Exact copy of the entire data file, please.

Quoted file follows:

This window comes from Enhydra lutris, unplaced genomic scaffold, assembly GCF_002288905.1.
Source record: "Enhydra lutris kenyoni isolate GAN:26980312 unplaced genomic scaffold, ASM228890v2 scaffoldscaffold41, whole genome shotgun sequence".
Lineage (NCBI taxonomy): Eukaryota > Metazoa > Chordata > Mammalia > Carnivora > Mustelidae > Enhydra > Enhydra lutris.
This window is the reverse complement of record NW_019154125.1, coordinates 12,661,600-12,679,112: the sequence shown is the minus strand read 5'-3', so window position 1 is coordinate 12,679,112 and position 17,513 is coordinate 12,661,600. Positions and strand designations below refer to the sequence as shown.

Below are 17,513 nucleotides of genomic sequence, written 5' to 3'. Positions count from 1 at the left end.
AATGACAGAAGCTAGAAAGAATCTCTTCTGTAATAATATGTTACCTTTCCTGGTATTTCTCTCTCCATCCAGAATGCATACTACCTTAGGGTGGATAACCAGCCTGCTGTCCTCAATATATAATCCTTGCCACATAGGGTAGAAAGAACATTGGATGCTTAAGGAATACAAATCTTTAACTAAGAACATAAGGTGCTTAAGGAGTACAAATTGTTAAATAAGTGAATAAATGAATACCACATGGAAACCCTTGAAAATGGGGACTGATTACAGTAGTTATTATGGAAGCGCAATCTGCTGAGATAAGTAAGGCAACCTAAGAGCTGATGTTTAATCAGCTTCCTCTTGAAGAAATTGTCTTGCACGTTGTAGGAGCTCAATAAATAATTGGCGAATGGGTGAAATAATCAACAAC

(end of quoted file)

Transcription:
This window comes from Enhydra lutris, unplaced genomic scaffold, assembly GCF_002288905.1.
Source record: "Enhydra lutris kenyoni isolate GAN:26980312 unplaced genomic scaffold, ASM228890v2 scaffoldscaffold41, whole genome shotgun sequence".
Lineage (NCBI taxonomy): Eukaryota > Metazoa > Chordata > Mammalia > Carnivora > Mustelidae > Enhydra > Enhydra lutris.
This window is the reverse complement of record NW_019154125.1, coordinates 12,661,600-12,679,112: the sequence shown is the minus strand read 5'-3', so window position 1 is coordinate 12,679,112 and position 17,513 is coordinate 12,661,600. Positions and strand designations below refer to the sequence as shown.

Below are 17,513 nucleotides of genomic sequence, written 5' to 3'. Positions count from 1 at the left end.
AATGACAGAAGCTAGAAAGAATCTCTTCTGTAATAATATGTTACCTTTCCTGGTATTTCTCTCTCCATCCAGAATGCATACTACCTTAGGGTGGATAACCAGCCTGCTGTCCTCAATATATAATCCTTGCCACATAGGGTAGAAAGAACATTGGATGCTTAAGGAATACAAATCTTTAACTAAGAACATAAGGTGCTTAAGGAGTACAAATTGTTAAATAAGTGAATAAATGAATACCACATGGAAACCCTTGAAAATGGGGACTGATTACAGTAGTTATTATGGAAGCGCAATCTGCTGAGATAAGTAAGGCAACCTAAGAGCTGATGTTTAATCAGCTTCCTCTTGAAGAAATTGTCTTGCACGTTGTAGGAGCTCAATAAATAATTGGCGAATGGGTGAAATAATCAACAAC